China rejects Turkey’s criticism on Uighur Muslims, denies reports of torturing poet to death

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Turkey’s foreign ministry released a statement on Saturday pressing China to respect the human rights of the Uighur minority in the autonomous Xinjiang region and close the ‘concentration camps’ which held the Turkic Muslim population.

“It is no longer a secret that more than one million Uighur Turks, who are exposed to arbitrary arrests, are subjected to torture and political brainwashing in concentration centres and prisons,” Hami Aksoy, the spokesman of the Ministry of Foreign Affairs, said. “We invite Chinese authorities to respect fundamental human rights of the Uighur Turks and shut down concentration camps.”

Reports of a prominent poet and musician from the minority being tortured to death in prison further circulated, leading China to release a 25 second video of the poet, 57-year-old Abdurehim Heyit, showcasing that he was ‘in good health’.

The Chinese embassy released a statement regarding the same. The video was broadcast by state-owned China Radio International, dated 10 February.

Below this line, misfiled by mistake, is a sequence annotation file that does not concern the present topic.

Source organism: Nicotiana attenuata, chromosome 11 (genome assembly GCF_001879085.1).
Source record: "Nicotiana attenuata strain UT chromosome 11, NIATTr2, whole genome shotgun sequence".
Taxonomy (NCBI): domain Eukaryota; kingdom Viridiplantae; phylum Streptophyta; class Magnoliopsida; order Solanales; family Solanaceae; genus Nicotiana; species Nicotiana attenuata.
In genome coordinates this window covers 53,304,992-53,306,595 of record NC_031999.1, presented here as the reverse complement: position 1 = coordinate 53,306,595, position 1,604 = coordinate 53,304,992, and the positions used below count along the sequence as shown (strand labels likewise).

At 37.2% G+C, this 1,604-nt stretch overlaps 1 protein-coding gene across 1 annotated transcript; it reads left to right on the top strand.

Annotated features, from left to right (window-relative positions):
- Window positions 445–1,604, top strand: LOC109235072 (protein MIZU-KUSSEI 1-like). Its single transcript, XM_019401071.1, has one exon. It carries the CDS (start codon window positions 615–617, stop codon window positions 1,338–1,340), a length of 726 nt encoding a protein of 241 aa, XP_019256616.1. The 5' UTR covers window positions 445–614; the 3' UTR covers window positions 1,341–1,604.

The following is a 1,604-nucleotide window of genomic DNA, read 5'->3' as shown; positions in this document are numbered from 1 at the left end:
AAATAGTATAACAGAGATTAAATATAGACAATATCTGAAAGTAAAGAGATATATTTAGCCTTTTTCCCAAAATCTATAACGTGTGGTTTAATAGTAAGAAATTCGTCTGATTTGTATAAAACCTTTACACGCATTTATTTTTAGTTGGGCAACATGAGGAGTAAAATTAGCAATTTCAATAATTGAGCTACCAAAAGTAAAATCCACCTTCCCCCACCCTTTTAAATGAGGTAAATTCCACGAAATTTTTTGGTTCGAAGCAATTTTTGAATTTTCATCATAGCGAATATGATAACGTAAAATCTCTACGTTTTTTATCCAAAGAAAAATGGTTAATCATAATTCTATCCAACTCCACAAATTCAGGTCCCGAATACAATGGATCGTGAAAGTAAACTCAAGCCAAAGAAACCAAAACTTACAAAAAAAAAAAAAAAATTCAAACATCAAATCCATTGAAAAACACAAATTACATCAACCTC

In the video, the poet states that he was being investigated for “allegedly violating national laws”.

“I’m now in good health and have never been abused,” he said.

Chinese foreign ministry spokeswoman Hua Chunying said at a briefing on Monday that the video proved Heyit was alive.

“The Turkish side has made a very bad mistake, quite irresponsible,” she said. “How could they say he was dead? We hope the relevant Turkish persons can distinguish between right and wrong and correct their mistakes.”

The Xinjiang region in China houses 10 million Uighurs, and make up 45 percent of the population in the region. The minority has accused Chinese authorities of cultural, religious and economic discrimination.

The country has forbidden practicing Islam in some parts, with many facing the threat of arrest if practiced nevertheless.

Last month, China passed a new law that seeks to “sinicise” Islam within the next five years. According to the Global Times, China’s main English newspaper, the new law seeks to “guide Islam to be compatible with socialism”.

According to the Associated Press news agency, religious schools and Arabic classes have been banned in the Xinjiang province and children barred from participating in Islamic activities.

The ‘sinicisation’ campaign has embarked strongly under the leadership of Chinese President Xi Jinping, arguably the most powerful leader in China after Mao Zedong.

(With inputs from Al Jazeera, agencies)

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